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Welcome to the Encyclopedia of Science Fiction, Fourth Edition. Some sample entries appear below. Click here for the Introduction; here for the masthead; here for Acknowledgments; here for the FAQ; here for advice on citations. Find entries via the search box above (more details here) or browse the menu categories in the grey bar at the top of this page.

Site updated on 20 June 2022
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Roth, Edward

(1826-1911) UK-born teacher and translator, in US from around 1845; his four translations of novels by Jules Verne are generally thought to have been the worst of a very mixed lot, but survived in reprint form well into the twentieth-century. [JC]

Easton, Thomas A

(1944-    ) US critic, author and biology teacher (he holds a PhD in theoretical biology) who is best known for the Reference Library book-review column he wrote for Analog from 1979 to 2008, where he covered a wide range of titles with strict fairness, though he was not often granted the room to delve deep; a selection of 250 individual reviews from the 1980s and 1990s was assembled as Periodic Stars (coll 1997). His first story was "Next" for Adam in 1974, and he has since ...

Kavanagh, John Patrick

(1950-    ) US author of Sixers (1989; vt Camden's Knife 2014), a Near Future sf thriller set at the turn of the millennium; it revolves around the mystery of the eponymous sixers, young people immune to an opportunistic disease (see Medicine). The sequel in the Macroglint series is Weekend in Prism (2016), with a third volume projected. [JC/DRL]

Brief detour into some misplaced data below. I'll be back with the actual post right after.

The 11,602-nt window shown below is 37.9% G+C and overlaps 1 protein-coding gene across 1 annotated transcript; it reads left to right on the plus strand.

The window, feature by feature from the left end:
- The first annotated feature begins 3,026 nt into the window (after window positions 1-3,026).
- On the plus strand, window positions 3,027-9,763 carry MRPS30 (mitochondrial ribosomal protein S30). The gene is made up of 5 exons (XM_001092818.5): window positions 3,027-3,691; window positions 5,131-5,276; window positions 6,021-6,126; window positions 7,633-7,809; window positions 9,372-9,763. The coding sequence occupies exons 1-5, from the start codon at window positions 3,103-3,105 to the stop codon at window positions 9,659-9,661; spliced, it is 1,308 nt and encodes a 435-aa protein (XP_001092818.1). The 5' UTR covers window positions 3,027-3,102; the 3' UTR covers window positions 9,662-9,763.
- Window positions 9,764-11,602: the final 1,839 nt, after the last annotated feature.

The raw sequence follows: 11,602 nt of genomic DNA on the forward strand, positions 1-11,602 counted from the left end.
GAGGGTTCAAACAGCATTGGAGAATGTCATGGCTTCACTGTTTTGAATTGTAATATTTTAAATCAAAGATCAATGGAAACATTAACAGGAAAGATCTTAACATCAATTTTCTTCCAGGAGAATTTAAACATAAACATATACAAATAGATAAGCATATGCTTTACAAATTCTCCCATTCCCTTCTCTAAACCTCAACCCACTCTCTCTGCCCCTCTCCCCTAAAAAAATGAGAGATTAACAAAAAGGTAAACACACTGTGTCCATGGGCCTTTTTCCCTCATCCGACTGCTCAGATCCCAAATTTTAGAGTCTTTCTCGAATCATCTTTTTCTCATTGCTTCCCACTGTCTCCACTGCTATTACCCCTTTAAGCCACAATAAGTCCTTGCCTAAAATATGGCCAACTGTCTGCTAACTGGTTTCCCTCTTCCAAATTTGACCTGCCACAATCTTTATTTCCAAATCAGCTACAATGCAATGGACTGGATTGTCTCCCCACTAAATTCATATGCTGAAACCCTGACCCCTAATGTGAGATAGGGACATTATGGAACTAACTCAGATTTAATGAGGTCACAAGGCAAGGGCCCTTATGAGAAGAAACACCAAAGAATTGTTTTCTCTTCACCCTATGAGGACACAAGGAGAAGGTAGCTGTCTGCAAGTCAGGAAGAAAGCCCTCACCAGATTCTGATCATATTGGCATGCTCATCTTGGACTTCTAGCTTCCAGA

Hill, William Boyle

(circa 1861-1953) Irish author, resident in Australia, whose novel A New Earth and a New Heaven (1936) is of exceedingly moderate sf interest for its advocacy of a garden-city subtopian future (see City), but which comes somewhat to life on its protagonists' visit to a Lost World – in the heart of Australia – whose inhabitants are in touch with Mars. [JC]

Menick, Jim

(?   -    ) US editor and author of an sf Satire, Lingo (1991), about the coming to self-awareness of a Computer; once Lingo has gained AI status, megalomania looms. Disguised as an Android, he/it decides to run for the American presidency. There are some laboured moments. [JC]

Langford, David

(1953-    ) UK author, critic, editor, publisher and sf fan, in the latter capacity recipient of 21 Hugo awards for fan writing – some of the best of his several hundred pieces are assembled as Let's Hear It for the Deaf Man (coll 1992 chap US; much exp vt The Silence of the Langford 1996; exp 2015 ebook) as Dave Langford, edited by Ben Yalow – plus five Best Fanzine Hugos and one Semiprozine Hugo for his self-produced news magazine, Ansible (which see). His one ...

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